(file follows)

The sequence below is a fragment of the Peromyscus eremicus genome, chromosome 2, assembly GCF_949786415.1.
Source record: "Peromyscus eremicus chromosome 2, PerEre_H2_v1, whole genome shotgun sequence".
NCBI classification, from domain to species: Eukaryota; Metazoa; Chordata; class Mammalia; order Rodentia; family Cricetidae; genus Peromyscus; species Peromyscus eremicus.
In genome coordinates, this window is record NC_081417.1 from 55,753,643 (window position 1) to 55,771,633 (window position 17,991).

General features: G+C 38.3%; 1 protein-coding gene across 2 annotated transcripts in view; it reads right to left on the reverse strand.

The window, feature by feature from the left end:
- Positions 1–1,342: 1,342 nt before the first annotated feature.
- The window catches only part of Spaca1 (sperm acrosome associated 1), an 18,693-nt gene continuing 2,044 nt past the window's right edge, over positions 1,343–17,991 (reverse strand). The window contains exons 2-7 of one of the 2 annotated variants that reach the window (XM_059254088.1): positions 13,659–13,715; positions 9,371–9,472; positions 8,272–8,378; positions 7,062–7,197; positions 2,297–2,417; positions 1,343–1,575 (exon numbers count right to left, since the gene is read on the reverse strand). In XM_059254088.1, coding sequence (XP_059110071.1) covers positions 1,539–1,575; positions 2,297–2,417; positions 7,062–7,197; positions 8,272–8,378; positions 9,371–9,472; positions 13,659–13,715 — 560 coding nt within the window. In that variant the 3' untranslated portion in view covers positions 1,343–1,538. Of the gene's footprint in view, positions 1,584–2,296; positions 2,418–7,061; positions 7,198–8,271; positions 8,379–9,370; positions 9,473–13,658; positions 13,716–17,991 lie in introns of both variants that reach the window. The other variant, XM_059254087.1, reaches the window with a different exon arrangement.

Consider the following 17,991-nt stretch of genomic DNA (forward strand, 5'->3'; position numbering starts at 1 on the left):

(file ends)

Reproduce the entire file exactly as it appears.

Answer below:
The sequence below is a fragment of the Peromyscus eremicus genome, chromosome 2, assembly GCF_949786415.1.
Source record: "Peromyscus eremicus chromosome 2, PerEre_H2_v1, whole genome shotgun sequence".
NCBI classification, from domain to species: Eukaryota; Metazoa; Chordata; class Mammalia; order Rodentia; family Cricetidae; genus Peromyscus; species Peromyscus eremicus.
In genome coordinates, this window is record NC_081417.1 from 55,753,643 (window position 1) to 55,771,633 (window position 17,991).

General features: G+C 38.3%; 1 protein-coding gene across 2 annotated transcripts in view; it reads right to left on the reverse strand.

The window, feature by feature from the left end:
- Positions 1–1,342: 1,342 nt before the first annotated feature.
- The window catches only part of Spaca1 (sperm acrosome associated 1), an 18,693-nt gene continuing 2,044 nt past the window's right edge, over positions 1,343–17,991 (reverse strand). The window contains exons 2-7 of one of the 2 annotated variants that reach the window (XM_059254088.1): positions 13,659–13,715; positions 9,371–9,472; positions 8,272–8,378; positions 7,062–7,197; positions 2,297–2,417; positions 1,343–1,575 (exon numbers count right to left, since the gene is read on the reverse strand). In XM_059254088.1, coding sequence (XP_059110071.1) covers positions 1,539–1,575; positions 2,297–2,417; positions 7,062–7,197; positions 8,272–8,378; positions 9,371–9,472; positions 13,659–13,715 — 560 coding nt within the window. In that variant the 3' untranslated portion in view covers positions 1,343–1,538. Of the gene's footprint in view, positions 1,584–2,296; positions 2,418–7,061; positions 7,198–8,271; positions 8,379–9,370; positions 9,473–13,658; positions 13,716–17,991 lie in introns of both variants that reach the window. The other variant, XM_059254087.1, reaches the window with a different exon arrangement.

Consider the following 17,991-nt stretch of genomic DNA (forward strand, 5'->3'; position numbering starts at 1 on the left):